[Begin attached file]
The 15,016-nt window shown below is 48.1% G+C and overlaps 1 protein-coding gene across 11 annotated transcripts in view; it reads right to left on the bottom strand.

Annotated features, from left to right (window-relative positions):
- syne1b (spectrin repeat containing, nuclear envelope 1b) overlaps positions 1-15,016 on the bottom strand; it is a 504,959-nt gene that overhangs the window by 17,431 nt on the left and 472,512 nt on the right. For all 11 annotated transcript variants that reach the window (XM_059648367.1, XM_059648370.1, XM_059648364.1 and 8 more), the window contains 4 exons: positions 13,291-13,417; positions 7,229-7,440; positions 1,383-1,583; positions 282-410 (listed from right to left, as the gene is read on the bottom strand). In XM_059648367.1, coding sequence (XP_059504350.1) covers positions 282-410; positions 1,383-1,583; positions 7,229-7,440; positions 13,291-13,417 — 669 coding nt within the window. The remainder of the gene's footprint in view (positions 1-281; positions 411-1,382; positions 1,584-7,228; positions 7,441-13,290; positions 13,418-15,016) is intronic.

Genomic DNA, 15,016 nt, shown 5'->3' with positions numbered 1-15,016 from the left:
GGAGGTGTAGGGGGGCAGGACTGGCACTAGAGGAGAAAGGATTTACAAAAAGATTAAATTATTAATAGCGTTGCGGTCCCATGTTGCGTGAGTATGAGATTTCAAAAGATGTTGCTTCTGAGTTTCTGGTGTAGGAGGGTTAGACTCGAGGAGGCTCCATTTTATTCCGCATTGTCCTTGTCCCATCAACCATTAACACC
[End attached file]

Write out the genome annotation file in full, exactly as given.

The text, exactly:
The 15,016-nt window shown below is 48.1% G+C and overlaps 1 protein-coding gene across 11 annotated transcripts in view; it reads right to left on the bottom strand.

Annotated features, from left to right (window-relative positions):
- syne1b (spectrin repeat containing, nuclear envelope 1b) overlaps positions 1-15,016 on the bottom strand; it is a 504,959-nt gene that overhangs the window by 17,431 nt on the left and 472,512 nt on the right. For all 11 annotated transcript variants that reach the window (XM_059648367.1, XM_059648370.1, XM_059648364.1 and 8 more), the window contains 4 exons: positions 13,291-13,417; positions 7,229-7,440; positions 1,383-1,583; positions 282-410 (listed from right to left, as the gene is read on the bottom strand). In XM_059648367.1, coding sequence (XP_059504350.1) covers positions 282-410; positions 1,383-1,583; positions 7,229-7,440; positions 13,291-13,417 — 669 coding nt within the window. The remainder of the gene's footprint in view (positions 1-281; positions 411-1,382; positions 1,584-7,228; positions 7,441-13,290; positions 13,418-15,016) is intronic.

Genomic DNA, 15,016 nt, shown 5'->3' with positions numbered 1-15,016 from the left:
GGAGGTGTAGGGGGGCAGGACTGGCACTAGAGGAGAAAGGATTTACAAAAAGATTAAATTATTAATAGCGTTGCGGTCCCATGTTGCGTGAGTATGAGATTTCAAAAGATGTTGCTTCTGAGTTTCTGGTGTAGGAGGGTTAGACTCGAGGAGGCTCCATTTTATTCCGCATTGTCCTTGTCCCATCAACCATTAACACC